Breaking Through Instead of Breaking Down - Diana BourelI was in New York shortly after Sandy hit. The Mega-storm.

Of course,  I didn’t know there would be a Sandy when I bought my ticket and proposed a yoga detox workshop to a handful of women. I didn’t know that the last minute decision to fly into Newark and not LaGuardia would actually ensure that I could actually make it in to the city. The day before my flight, the car rental agency I had contracted to rent a car from in the city called. “Er, we’re sorry, but, we have no cars.”

I sipped that word slowly. Sorry. I drank it down with the tea I was savoring.

Sorry was nice, but it wasn’t a car, which was what I needed far more than an apology. Sorry wouldn’t transport the vegetables and fruits and yoga mats and musical instruments and the chef who was waiting for me in Brooklyn. So, as nicely as I could, I said as much.

“Well, you could try another car rental company!” suggested the agent. “It’s not that we don’t have the cars, we do. It’s just that there is no gas. And a car without gas….”

“Let’s talk about the options,” I pressed.

I was put on hold. I sipped the tea and the lump of sorry patiently.

“Well, I do have a damaged mini-van with 1/2 of a tank of gas.”

Smiling a country away, I snapped up the offer. ” A damaged mini-van with a half-full tank it is!!!” I squealed in delight.

And that is when the greenlight way emerged.

When I arrived in Newark, the streets were empty. No one had gas. But, the chauffeur of the car service did, and it was because he had braved the three-hour line at the pump at 4 am to be able to service customers. We swept me into a city I have always loved, triumphantly.

New York, New York. So nice they named it twice.

When I got to the car rental agency, the manager, Austin, said, “We don’t have the mini-van.”

I waited, smiling, patient. Trusting.

“But….I did manage to get you a sedan with a full tank of gas,”  he added, wondering whether I’d notice the efforts he must have gone through to make a customer happy.

I hugged him. What else could I do?

I drove out of the garage in style, accompanied by a GPS and my goofy grin.

On my way to Brooklyn, I hit every green light in the city. Every single one.

I found a parking space in front of the chef’s building. Chef Abby and I loaded up the trunk, and with the raspberries and coconuts  and carrots perfuming our ride into Long Island, we made it to our destination in record time.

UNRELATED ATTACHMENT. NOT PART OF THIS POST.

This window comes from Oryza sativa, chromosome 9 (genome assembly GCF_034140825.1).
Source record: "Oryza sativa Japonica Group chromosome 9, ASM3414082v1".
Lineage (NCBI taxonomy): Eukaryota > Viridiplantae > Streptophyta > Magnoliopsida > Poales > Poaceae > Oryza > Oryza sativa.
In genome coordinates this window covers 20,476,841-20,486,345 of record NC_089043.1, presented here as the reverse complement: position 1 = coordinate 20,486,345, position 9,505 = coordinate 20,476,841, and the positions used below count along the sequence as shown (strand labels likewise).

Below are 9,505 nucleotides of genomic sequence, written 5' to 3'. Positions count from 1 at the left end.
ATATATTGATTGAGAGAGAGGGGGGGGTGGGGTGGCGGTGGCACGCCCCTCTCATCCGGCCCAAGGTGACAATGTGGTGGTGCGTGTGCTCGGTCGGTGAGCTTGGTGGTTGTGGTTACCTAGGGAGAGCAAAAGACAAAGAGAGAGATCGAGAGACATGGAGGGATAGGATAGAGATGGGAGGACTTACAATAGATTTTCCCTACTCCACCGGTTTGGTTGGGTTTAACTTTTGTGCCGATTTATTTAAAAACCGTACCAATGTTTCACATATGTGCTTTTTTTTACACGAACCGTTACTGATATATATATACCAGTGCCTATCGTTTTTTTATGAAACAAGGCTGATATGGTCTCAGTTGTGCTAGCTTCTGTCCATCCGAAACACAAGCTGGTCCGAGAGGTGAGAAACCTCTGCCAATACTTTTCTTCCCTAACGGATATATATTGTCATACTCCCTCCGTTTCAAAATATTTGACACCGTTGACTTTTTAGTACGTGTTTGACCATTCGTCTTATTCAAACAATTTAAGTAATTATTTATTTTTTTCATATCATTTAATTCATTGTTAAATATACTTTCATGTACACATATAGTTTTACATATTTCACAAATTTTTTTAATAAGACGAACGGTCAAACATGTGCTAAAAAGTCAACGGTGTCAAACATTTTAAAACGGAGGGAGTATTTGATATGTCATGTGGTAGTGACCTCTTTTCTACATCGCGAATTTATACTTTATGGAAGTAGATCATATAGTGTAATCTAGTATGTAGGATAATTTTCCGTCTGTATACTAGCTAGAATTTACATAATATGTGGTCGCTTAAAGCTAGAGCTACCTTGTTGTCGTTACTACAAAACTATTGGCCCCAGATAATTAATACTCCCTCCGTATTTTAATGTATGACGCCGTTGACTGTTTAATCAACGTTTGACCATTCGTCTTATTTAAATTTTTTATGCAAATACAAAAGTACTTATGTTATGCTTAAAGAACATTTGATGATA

Miraculously, the women all showed up.

One had lost a home. Another had had to go from home to home with two small children as her building, below the line of catastrophic demarcation, could no longer  be accessed . The Welcome Mat was submerged. Another one, despite the odds that storm-jumbled re-schedules had reeked on everyone’s already impossibly busy lives, came in. Breathless, and late, but present and accounted for nevertheless.  Everyone made it. Everyone showed up.

After the settling in period, we rolled up our sleeves and got to work.

Breath. Centering. Cleaning. Cleaning. No coffee, no sugar, no wheat. No alcohol. No junk food. No junk thoughts. Just glorious, nourishing, healing foods and constant yogic practice. Meditation. Sound sleep. Safety. And a common purpose: to find peace in the storm.

During our lockdown, there was still no gas, the presidential election, and the Noreaster, bringing high winds and cold. We even got a  power outage. But we stayed the course we had committed to, and as spirits lifted and the green light way kept leading us to the next miracle, the next adventure, the next discovery or breakthrough or release, our minds and spirits got quieter and quieter until all we could hear, even in the wake of that freakish storm, was joy. It came with sadness and tears and laughter and fun and music and dance and play. It flew in on Eagle wings and rented bikes and backbends.

By the time it was over, strangers had become friends. Friends had become family. Family had become a place big enough to hold the wind and the storm and the tragedy and the struggle and the gnarly beauty of being alive and together to appreciate and share it all.

When it was over, we celebrated our good fortune, ready to help, able to help. Available.

On the drive back to the city, Abby pulled out her ukulele and I unveiled a healing song and together, we laughed our way back to Brooklyn.

I told Abby about the green light way. I said it is what happens when we are aligned and committed to the good in life. To the good in people. To the good in us. When instead of breaking down, we break through.

Tonight, I think about this path. We can’t heal the whole world all at once, but we can heal the world that is within us, and reach out to the people along the road. We can make a small difference, a real difference, a today difference, a one-light-at-a-time difference.

By being well, by being happy, we can help others to do the same.

Though I like red, and yellow, it’s the green light way that has me humming.

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